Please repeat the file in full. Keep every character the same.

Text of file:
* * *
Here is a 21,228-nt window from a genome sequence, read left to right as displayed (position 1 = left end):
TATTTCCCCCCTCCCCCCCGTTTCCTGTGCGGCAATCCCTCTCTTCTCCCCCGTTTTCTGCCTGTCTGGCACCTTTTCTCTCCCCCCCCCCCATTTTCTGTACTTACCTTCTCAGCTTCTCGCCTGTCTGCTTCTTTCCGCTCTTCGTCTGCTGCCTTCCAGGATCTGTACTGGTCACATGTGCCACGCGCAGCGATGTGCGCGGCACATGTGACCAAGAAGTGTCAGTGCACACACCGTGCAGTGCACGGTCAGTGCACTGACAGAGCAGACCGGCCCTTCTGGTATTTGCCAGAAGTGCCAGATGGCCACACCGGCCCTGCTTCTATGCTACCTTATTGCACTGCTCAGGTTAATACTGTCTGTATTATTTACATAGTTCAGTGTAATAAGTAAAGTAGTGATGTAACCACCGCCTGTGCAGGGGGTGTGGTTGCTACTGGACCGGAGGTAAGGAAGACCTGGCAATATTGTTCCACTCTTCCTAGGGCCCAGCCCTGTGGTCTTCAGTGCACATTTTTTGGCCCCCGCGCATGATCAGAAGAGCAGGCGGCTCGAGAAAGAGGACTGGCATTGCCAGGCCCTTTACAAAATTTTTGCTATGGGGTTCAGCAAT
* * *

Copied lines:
Here is a 21,228-nt window from a genome sequence, read left to right as displayed (position 1 = left end):
TATTTCCCCCCTCCCCCCCGTTTCCTGTGCGGCAATCCCTCTCTTCTCCCCCGTTTTCTGCCTGTCTGGCACCTTTTCTCTCCCCCCCCCCCATTTTCTGTACTTACCTTCTCAGCTTCTCGCCTGTCTGCTTCTTTCCGCTCTTCGTCTGCTGCCTTCCAGGATCTGTACTGGTCACATGTGCCACGCGCAGCGATGTGCGCGGCACATGTGACCAAGAAGTGTCAGTGCACACACCGTGCAGTGCACGGTCAGTGCACTGACAGAGCAGACCGGCCCTTCTGGTATTTGCCAGAAGTGCCAGATGGCCACACCGGCCCTGCTTCTATGCTACCTTATTGCACTGCTCAGGTTAATACTGTCTGTATTATTTACATAGTTCAGTGTAATAAGTAAAGTAGTGATGTAACCACCGCCTGTGCAGGGGGTGTGGTTGCTACTGGACCGGAGGTAAGGAAGACCTGGCAATATTGTTCCACTCTTCCTAGGGCCCAGCCCTGTGGTCTTCAGTGCACATTTTTTGGCCCCCGCGCATGATCAGAAGAGCAGGCGGCTCGAGAAAGAGGACTGGCATTGCCAGGCCCTTTACAAAATTTTTGCTATGGGGTTCAGCAAT